Everyone knows how to use email and almost all of us rely on it as a productivity tool to communicate. It is supposed to make us more efficient, but for many it is nothing but an ever present source of stress and overwhelm.
Very few people take the time to learn how to use email properly, and as a result they sit with 1000+ emails in their inbox, they respond by writing exhaustive letters, CC the whole company and expect you to thoroughly read the walls of text they have written. Perhaps this is you?
The ideal scenario:
- 0 emails in your inbox.
- You spend between 10 minutes and 60 minutes per day processing email (if even)
- Processing time is scheduled at specific times and not spread out throughout the whole day
- All actions and reminders are tracked in a trusted system.
- People seem to get what you’re trying to say (fewer misunderstandings)
- People appreciate that you get back to them in a timely fashion
- People appreciate your short, thoughtful style as it saves them reading time
So lets get down to the nitty gritty of how to:
When reading email:
Tip: Before we start, create a folder called ARCHIVE. Gmail has this built in. Everything that has been processed and has future value, goes here. When reading through an email, ask yourself the following questions:
Is there a task here for me? Will I need the information in the future?
- If yes: Write down the action in your task list and archive the message. Get it out of your inbox. If you need to find the message in the future you’ll find it by searching.
- If no: Delete
- Rinse and repeat
This is the simplest system for dealing with emails and you might want to add a little more complexity for follow-up items and other important messages. Always try and keep your system as simple as possible.
When writing email:
First ask yourself WHY.
One of the first rules in communication and learning is that as human beings we don’t do anything without sufficient reason. Asking why clarifies your reasons for emailing, which will help you to craft a meaningful message.
Think of your reader.
Now that you are clear on why you’re doing the effort of sending a message, clearly communicate your intention to your reader. End the email by giving them what is termed in the advertising industry as a ‘call to action’. That is, clearly tell them what you want them to do with the information. Tip: Write in second person. I.e. replace we, or I, with you. Also write as if you are writing to one person, even if you are addressing a group of people. This will make your message seem more personal and thus more important to the reader.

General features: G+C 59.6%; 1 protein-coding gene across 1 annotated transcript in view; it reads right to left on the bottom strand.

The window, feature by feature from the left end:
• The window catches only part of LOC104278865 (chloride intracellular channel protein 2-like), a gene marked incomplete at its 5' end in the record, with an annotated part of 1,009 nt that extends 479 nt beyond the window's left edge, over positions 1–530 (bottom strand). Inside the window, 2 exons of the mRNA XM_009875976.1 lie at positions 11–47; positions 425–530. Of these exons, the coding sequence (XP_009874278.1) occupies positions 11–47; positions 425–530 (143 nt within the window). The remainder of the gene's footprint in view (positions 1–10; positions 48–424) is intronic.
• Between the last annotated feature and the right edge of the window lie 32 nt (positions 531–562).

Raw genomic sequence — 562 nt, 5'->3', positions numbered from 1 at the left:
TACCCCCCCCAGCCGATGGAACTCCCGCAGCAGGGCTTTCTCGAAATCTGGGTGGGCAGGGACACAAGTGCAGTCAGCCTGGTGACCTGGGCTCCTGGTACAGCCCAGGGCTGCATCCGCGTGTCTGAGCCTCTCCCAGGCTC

Subject lines are headlines.
Everyone gets a lot of email. Your message can get lost very easily in the clutter. If you have a particularly important message to send, make sure that your subject line grabs attention, is semantic and indicates if relations to possible actions for the recipient. Tip: Prefix your subject lines with FYI:, or ACTION:, or REVIEW: etc. This will tell your reader up-front what is expected of them and why you sent the email.
Keep your body content short and readable.
Don’t write more than you have to. People find it tiring to read on a computer screen, add to that how distractable we are when using a computer and you can see why no-one really responds to your emails until they see you in person. Make your email scannable by writing short, simple paragraphs and simple language. Simple and short, does not mean poorly written. Simplifying your message forces you to think about what you are trying to say and achieve with your message. People appreciate clear concise thinking and they will thank you if your emails reflect this style.
Use bold, uppercase and italics, but don't do overboard
It is useful to accentuate certain aspects of your message to make it scannable, but don’t write whole paragraphs in ALL CAPS with BOLD RED LETTERS! People don’t pay more attention to your email because of this. Your tone will create an aversion in your reader and chances are good that they will ignore your message.